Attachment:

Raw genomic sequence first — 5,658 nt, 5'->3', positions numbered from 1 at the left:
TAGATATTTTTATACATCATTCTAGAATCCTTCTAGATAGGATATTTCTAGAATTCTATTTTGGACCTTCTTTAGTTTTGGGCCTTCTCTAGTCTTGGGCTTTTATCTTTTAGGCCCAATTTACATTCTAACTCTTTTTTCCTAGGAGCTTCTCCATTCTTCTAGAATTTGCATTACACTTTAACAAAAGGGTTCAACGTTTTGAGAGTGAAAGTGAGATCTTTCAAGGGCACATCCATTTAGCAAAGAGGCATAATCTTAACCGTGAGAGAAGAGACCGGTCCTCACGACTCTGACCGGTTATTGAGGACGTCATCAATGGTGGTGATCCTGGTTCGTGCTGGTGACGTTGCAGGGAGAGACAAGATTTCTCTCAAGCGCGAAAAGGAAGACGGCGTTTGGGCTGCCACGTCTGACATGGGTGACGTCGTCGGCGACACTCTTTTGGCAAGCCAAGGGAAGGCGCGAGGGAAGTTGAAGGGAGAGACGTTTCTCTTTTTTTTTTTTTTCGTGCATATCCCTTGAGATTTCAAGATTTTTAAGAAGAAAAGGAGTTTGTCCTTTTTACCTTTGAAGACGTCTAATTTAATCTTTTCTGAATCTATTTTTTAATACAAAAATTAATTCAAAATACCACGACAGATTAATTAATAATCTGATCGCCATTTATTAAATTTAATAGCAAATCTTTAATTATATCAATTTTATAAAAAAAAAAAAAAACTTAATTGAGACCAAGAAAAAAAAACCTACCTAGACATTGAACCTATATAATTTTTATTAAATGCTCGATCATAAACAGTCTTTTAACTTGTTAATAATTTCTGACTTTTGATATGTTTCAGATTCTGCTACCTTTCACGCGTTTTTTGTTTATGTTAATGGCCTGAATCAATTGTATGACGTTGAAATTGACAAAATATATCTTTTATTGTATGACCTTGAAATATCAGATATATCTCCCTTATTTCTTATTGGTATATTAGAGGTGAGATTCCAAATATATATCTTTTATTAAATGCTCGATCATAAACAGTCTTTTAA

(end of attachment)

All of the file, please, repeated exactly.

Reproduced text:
Raw genomic sequence first — 5,658 nt, 5'->3', positions numbered from 1 at the left:
TAGATATTTTTATACATCATTCTAGAATCCTTCTAGATAGGATATTTCTAGAATTCTATTTTGGACCTTCTTTAGTTTTGGGCCTTCTCTAGTCTTGGGCTTTTATCTTTTAGGCCCAATTTACATTCTAACTCTTTTTTCCTAGGAGCTTCTCCATTCTTCTAGAATTTGCATTACACTTTAACAAAAGGGTTCAACGTTTTGAGAGTGAAAGTGAGATCTTTCAAGGGCACATCCATTTAGCAAAGAGGCATAATCTTAACCGTGAGAGAAGAGACCGGTCCTCACGACTCTGACCGGTTATTGAGGACGTCATCAATGGTGGTGATCCTGGTTCGTGCTGGTGACGTTGCAGGGAGAGACAAGATTTCTCTCAAGCGCGAAAAGGAAGACGGCGTTTGGGCTGCCACGTCTGACATGGGTGACGTCGTCGGCGACACTCTTTTGGCAAGCCAAGGGAAGGCGCGAGGGAAGTTGAAGGGAGAGACGTTTCTCTTTTTTTTTTTTTTCGTGCATATCCCTTGAGATTTCAAGATTTTTAAGAAGAAAAGGAGTTTGTCCTTTTTACCTTTGAAGACGTCTAATTTAATCTTTTCTGAATCTATTTTTTAATACAAAAATTAATTCAAAATACCACGACAGATTAATTAATAATCTGATCGCCATTTATTAAATTTAATAGCAAATCTTTAATTATATCAATTTTATAAAAAAAAAAAAAAACTTAATTGAGACCAAGAAAAAAAAACCTACCTAGACATTGAACCTATATAATTTTTATTAAATGCTCGATCATAAACAGTCTTTTAACTTGTTAATAATTTCTGACTTTTGATATGTTTCAGATTCTGCTACCTTTCACGCGTTTTTTGTTTATGTTAATGGCCTGAATCAATTGTATGACGTTGAAATTGACAAAATATATCTTTTATTGTATGACCTTGAAATATCAGATATATCTCCCTTATTTCTTATTGGTATATTAGAGGTGAGATTCCAAATATATATCTTTTATTAAATGCTCGATCATAAACAGTCTTTTAA